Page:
Busy today. Another excerpt from my speech.
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I think most of us recognize the material blessings in our life, that we live in a wealthy country, that all of our needs are met with abundance. Some of us have a little more, some of us have a little less, but all of us are well off by the standards of the world, so it’s not too hard to be grateful for our stuff.
I do think however that we forget to be grateful for something far more valuable than our stuff, and that is our time. We all assume that we will grow old. We’re all going to live to be a 100, aren’t we? But you know what? None of us are guaranteed another day. There’s no guarantee that we’ll even make it to the end of THIS day. We all know that. But few of us really live as though we know it.
I recently read the story of a man who knew his days were numbered. He knew he probably wouldn’t live to see the next season. And what struck me in his story was the gratitude he had for each new day, even though he suffered tremendously and was dealing with a lot of anxiety.
When gratitude becomes the frame through which you view the days of your life, when you can wake up every morning, thrilled to greet another day in whatever condition you find it, then you open yourself up to experiencing joy in it’s purest form. Your sense of well-being is no longer dependent upon external things which are little more than vapor.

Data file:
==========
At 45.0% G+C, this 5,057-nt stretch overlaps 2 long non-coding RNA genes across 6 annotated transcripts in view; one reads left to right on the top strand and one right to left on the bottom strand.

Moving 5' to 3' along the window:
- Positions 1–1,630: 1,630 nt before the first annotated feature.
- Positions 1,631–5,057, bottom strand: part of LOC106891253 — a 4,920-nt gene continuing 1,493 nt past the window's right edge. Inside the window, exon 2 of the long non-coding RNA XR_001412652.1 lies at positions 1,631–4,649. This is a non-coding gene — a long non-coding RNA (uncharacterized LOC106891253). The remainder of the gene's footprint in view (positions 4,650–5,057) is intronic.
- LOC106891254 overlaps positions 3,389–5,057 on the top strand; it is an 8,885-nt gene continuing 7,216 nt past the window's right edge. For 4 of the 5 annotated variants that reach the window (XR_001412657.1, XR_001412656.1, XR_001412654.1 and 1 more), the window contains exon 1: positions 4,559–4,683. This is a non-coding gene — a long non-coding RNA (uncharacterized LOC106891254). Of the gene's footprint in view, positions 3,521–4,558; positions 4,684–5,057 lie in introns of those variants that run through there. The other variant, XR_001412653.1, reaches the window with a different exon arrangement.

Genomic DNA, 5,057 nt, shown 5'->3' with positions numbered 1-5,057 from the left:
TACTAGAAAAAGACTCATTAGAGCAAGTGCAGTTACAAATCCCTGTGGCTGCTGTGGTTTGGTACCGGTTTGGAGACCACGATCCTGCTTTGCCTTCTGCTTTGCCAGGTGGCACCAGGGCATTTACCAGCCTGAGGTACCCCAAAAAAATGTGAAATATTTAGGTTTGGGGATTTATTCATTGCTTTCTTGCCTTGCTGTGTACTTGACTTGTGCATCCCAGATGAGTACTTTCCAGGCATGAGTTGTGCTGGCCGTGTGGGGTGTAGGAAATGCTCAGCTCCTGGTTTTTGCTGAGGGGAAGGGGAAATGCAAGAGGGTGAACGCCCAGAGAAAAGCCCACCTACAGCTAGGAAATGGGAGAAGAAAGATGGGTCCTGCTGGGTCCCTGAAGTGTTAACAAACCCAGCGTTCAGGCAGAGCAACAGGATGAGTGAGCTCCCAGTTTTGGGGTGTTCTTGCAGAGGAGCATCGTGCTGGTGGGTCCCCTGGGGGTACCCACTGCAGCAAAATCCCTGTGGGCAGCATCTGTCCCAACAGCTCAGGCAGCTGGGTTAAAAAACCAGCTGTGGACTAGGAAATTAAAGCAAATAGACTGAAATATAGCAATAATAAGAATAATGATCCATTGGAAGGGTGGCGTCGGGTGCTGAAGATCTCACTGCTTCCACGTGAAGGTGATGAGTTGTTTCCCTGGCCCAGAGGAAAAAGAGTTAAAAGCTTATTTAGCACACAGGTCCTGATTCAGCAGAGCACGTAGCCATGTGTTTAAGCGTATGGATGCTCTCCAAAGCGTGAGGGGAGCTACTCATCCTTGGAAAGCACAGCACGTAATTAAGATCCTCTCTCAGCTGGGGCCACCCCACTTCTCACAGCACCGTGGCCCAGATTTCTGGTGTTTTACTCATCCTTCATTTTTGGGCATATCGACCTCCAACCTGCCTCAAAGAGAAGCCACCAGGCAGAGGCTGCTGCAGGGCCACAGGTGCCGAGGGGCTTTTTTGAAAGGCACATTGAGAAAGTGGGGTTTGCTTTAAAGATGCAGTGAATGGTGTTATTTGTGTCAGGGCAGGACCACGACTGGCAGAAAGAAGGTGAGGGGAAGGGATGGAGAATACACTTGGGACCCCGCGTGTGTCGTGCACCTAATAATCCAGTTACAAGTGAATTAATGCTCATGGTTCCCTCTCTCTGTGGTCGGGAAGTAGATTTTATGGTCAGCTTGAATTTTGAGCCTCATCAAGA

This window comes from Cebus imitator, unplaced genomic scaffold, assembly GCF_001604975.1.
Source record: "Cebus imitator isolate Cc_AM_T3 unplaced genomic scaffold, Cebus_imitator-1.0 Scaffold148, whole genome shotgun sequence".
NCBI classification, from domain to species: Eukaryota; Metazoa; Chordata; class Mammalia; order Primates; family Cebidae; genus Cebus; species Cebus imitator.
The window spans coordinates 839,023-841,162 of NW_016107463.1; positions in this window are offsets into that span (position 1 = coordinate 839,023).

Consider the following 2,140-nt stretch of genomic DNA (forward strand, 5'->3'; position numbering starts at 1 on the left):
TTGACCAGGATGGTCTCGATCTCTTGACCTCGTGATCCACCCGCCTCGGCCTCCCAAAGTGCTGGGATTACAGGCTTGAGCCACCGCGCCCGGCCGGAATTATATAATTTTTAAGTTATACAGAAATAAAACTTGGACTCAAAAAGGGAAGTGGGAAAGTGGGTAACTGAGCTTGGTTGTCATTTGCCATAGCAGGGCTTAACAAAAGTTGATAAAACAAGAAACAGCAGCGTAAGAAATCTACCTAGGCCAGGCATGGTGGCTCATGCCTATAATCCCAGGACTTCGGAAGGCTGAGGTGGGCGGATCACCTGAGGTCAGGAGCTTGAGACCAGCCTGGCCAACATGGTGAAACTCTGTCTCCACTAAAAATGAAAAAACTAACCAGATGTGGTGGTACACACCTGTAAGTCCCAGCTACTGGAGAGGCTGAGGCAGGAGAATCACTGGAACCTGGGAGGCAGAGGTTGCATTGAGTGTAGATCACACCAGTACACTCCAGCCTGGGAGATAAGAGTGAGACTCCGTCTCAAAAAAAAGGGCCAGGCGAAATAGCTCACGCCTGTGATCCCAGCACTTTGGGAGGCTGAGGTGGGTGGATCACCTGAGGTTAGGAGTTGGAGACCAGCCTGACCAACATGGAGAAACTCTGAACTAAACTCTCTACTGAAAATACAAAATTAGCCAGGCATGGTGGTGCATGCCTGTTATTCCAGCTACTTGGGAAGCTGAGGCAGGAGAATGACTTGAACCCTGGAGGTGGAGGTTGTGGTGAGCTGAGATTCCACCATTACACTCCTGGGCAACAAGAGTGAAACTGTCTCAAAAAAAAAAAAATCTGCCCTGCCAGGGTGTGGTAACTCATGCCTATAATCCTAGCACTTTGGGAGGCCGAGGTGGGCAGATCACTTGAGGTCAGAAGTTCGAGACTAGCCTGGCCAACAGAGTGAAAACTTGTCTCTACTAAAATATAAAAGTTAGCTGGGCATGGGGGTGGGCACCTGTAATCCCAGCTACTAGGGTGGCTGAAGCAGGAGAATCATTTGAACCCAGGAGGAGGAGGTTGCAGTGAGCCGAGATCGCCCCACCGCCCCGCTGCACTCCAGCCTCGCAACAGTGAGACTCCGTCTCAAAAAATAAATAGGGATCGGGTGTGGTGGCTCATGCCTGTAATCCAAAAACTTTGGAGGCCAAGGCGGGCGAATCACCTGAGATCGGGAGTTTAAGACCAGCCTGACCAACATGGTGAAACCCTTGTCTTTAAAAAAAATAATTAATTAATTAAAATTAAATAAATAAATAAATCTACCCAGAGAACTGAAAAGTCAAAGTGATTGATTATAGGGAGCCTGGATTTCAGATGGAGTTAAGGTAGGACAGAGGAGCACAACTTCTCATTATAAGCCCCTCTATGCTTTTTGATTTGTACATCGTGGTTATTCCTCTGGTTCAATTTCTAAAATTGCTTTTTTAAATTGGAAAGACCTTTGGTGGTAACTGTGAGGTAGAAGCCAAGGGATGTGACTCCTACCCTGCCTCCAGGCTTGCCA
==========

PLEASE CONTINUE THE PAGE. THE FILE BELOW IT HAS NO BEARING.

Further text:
What I hope and pray for anyone who has read thus far is that you can learn to do this without a prodding circumstance.
Gratitude’s partner is contentment, and together they combine to give you this sense of fullness and completeness that we call joy.
There are two nasty habits that kill contentment. One is not living in the present and the other is comparing yourself to others.
Contentment is found only in the present, in this very moment on this very day. If you are spending time regretting that you didn’t have the perfect childhood or thinking about how good life will be when your kids can finally walk/talk/get out of diapers, you are robbing yourself of contentment.
The other contentment killer is comparison. You can always look out your window and see someone who has it better. Comparing yourself to others encourages you to focus less on what you have and more on what you have not. Comparison allows discontent to take root, choking out gratitude and joy. Nothing good comes of comparison.
And here’s the thing about gratitude and contentment – the only person who can rob you of these things is you. No one but you.
So then, gratitude leads to contentment, contentment leads to joy and joy leads back to gratitude. And at the center of this cycle is peace.
The wise King Solomon wrote, “He seldom reflects on the days of his life, because God keeps him occupied with gladness of heart.”
Joy is being occupied with gladness of heart. Joy is living in the moment with gratitude and contentment.